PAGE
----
watch2pay-combines-wristwatch-with-prepaid-mastercard

Mobile payments industry observers have focused most of their attention on smartphones with near field communications technology. However, an Austrian company has dreamed up a way for prepaid debit card users to avoid reaching for their pockets altogether.

LAKS' new Watch2Pay product embeds a contactless EMV chip inside a black fashion wristwatch, enabling the wearer to wave their wrist at any point-of-sale terminal that accepts MasterCard PayPass. The package includes a full-size, companion debit card so the wearer can use the same account with magnetic stripe readers that haven't yet been updated for contactless payments.

Watch includes fee-free, reloadable MasterCard

LAKS sells the watch and registers the prepaid debit cards for customers in the United Kingdom and Poland from its website, Watch2Pay.com. The company partnered with prepaid MasterCard issuer Kalixa for account management. Kalixa accounts offer free cash reloading at Barclays Bank locations across the UK, with no international transaction fee.

The product suggests a growing market for alternatives to traditional plastic credit cards. Some consumers and security experts have expressed fears that criminals could bump their own contactless readers against victims' pockets or purses to gain partial account information. Wearing a contactless credit card on the wrist can minimize that risk, while offering a convenient alternative to carrying a wallet.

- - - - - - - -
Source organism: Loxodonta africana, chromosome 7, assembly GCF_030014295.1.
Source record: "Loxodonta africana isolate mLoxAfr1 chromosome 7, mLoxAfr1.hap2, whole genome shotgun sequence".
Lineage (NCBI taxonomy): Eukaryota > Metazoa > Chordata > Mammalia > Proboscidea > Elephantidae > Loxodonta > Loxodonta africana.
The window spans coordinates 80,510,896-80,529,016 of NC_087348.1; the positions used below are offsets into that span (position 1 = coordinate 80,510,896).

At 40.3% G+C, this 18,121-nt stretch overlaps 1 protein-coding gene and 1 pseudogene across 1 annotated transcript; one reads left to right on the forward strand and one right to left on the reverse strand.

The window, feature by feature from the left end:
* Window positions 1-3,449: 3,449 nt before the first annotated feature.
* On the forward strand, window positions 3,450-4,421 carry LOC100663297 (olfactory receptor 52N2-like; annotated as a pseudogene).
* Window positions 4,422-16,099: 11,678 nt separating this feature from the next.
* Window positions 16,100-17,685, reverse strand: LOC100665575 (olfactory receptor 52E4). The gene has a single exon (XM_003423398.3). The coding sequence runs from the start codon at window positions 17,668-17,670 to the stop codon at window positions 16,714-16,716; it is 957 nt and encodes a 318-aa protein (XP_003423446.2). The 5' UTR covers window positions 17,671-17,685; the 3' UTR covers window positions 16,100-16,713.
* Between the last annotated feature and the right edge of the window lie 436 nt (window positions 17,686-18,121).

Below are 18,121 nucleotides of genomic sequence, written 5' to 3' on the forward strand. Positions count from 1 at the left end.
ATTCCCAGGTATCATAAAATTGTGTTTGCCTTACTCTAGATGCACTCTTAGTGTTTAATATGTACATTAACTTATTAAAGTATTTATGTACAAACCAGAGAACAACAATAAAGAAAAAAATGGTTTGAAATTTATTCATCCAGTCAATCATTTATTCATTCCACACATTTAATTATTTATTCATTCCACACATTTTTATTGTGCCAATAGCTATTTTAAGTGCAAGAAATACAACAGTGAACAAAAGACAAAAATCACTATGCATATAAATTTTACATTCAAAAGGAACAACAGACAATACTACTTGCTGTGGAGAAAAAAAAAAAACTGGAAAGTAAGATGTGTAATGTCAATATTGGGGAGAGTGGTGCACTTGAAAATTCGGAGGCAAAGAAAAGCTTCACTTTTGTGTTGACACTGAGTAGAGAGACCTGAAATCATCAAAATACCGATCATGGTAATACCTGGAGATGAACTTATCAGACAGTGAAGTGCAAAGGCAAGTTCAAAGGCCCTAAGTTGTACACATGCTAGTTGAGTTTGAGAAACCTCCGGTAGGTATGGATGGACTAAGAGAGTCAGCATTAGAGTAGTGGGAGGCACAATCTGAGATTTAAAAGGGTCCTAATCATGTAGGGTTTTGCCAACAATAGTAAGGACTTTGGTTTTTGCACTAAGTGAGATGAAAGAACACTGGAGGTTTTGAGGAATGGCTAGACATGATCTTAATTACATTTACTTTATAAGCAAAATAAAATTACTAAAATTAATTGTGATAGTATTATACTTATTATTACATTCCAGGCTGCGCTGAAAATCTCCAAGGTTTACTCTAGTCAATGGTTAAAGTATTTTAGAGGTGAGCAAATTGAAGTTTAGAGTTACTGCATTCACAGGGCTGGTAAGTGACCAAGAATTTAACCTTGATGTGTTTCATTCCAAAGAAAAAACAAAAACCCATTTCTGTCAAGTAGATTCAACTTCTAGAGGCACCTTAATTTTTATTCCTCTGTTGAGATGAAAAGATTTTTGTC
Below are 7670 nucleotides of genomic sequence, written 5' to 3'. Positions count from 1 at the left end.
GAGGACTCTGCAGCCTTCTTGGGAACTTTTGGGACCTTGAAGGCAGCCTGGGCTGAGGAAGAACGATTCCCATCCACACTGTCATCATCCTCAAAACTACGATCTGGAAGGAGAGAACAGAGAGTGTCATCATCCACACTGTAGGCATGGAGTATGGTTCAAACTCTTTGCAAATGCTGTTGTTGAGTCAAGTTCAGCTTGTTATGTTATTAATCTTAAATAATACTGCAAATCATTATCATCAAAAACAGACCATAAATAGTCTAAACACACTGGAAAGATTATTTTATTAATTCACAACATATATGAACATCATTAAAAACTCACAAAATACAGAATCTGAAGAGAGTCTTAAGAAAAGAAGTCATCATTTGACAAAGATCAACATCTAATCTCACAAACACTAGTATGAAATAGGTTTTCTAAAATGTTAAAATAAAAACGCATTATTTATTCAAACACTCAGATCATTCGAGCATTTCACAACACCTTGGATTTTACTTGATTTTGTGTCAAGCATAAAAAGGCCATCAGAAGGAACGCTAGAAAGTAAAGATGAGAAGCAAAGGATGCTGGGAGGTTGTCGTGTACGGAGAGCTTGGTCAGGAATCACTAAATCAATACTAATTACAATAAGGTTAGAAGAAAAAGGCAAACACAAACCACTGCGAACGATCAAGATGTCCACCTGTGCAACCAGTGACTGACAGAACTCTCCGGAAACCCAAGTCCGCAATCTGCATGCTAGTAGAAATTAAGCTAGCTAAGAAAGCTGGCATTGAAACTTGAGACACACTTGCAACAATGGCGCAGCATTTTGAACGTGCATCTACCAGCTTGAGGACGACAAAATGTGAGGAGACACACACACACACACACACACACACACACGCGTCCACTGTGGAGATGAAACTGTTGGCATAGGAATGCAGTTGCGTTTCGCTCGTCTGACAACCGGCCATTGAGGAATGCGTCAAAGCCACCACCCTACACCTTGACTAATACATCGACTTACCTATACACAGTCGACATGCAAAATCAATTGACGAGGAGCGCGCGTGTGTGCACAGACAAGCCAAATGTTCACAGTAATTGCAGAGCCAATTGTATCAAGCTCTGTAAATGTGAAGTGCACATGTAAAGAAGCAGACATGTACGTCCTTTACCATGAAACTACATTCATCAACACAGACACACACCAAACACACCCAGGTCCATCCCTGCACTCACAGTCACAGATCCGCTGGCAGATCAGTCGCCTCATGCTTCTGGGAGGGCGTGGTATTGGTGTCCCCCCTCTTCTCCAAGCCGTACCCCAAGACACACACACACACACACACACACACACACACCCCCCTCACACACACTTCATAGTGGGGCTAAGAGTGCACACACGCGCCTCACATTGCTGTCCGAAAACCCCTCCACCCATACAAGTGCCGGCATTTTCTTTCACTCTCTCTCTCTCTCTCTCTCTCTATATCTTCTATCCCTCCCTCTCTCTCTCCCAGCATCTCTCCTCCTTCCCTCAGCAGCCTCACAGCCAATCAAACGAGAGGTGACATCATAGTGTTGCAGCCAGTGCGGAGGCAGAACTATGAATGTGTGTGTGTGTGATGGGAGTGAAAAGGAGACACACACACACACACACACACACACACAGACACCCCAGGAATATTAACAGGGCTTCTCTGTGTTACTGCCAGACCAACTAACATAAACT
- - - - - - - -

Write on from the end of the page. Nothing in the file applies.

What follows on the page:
Contactless credit cards in other unusual places

The Watch2Pay isn't the first experiment with alternative MasterCard PayPass devices. MasterCard previously issued pre-paid contactless payment wristbands to concertgoers at the Isle of Wight Music Festival. Although similar to typical disposable concert wristbands, MasterCard's solution enabled festival merchants to charge attendees' prepaid debit cards for concessions and souvenirs.

Likewise, Visa has started issuing PayWave key fobs through some of its partner banks. The devices resemble the keyless entry modules from newer automobiles, but carry the same "wave and pay" functionality as full-size Visa credit cards. Visa has given merchants a 2015 deadline to install PayWave-capable point of sale devices, or risk absorbing the costs of unverified, fraudulent transactions.